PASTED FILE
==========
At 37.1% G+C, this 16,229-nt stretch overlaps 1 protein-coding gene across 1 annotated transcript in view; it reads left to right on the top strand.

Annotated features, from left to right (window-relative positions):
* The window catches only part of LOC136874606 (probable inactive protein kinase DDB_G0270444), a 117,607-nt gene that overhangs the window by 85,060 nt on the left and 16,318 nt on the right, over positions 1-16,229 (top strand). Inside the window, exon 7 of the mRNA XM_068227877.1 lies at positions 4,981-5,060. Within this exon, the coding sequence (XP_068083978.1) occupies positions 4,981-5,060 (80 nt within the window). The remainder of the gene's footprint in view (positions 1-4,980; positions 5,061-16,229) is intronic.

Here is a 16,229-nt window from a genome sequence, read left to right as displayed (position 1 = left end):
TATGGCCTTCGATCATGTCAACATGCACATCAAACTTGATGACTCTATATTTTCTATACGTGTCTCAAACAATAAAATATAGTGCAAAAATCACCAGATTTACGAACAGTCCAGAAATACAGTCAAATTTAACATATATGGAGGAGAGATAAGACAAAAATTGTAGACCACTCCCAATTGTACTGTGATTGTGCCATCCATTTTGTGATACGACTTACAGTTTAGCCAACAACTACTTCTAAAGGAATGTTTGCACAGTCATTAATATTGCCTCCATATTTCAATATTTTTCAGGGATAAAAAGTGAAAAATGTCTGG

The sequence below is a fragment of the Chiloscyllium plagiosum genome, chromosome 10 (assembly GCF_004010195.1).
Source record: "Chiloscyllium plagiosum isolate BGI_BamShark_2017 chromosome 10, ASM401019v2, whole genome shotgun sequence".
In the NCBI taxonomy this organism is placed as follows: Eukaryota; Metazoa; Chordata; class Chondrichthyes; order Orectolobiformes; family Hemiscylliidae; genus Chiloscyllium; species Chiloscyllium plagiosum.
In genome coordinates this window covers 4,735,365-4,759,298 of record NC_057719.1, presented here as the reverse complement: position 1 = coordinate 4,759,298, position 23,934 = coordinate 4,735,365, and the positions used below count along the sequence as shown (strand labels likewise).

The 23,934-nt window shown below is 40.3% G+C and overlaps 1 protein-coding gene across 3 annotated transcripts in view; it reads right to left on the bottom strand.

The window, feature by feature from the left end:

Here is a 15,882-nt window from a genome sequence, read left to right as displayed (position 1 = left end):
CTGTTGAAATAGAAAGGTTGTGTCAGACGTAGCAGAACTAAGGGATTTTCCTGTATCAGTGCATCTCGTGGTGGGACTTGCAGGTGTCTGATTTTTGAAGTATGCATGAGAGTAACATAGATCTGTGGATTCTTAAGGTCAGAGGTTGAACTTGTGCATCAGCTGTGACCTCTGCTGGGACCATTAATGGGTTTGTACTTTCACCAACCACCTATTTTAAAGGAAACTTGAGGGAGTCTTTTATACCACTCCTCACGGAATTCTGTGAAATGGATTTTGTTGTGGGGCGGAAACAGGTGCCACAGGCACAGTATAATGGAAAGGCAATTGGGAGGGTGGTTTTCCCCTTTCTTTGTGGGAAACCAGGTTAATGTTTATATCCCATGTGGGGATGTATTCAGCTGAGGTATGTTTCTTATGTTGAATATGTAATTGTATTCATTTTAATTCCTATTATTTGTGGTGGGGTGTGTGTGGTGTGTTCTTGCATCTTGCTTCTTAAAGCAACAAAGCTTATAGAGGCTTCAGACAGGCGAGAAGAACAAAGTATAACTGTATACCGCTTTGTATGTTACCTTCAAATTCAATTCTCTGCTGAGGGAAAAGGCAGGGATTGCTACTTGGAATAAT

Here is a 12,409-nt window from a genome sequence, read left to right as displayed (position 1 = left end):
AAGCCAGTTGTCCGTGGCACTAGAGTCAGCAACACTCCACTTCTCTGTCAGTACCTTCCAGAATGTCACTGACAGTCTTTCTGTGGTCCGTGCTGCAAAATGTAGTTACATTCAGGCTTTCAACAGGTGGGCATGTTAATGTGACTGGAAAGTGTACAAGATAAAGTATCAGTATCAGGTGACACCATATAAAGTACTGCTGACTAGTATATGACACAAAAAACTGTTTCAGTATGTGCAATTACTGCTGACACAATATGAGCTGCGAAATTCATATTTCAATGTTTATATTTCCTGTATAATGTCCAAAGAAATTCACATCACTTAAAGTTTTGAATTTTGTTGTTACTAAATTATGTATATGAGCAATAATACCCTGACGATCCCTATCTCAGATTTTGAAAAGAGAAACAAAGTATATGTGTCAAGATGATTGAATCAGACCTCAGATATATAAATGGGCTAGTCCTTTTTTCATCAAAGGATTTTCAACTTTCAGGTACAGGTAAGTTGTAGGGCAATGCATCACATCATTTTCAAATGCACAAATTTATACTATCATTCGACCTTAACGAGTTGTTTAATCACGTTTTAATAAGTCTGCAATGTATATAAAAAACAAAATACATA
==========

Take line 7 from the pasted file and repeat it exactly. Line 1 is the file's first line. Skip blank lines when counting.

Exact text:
Source record: "Chiloscyllium plagiosum isolate BGI_BamShark_2017 chromosome 10, ASM401019v2, whole genome shotgun sequence".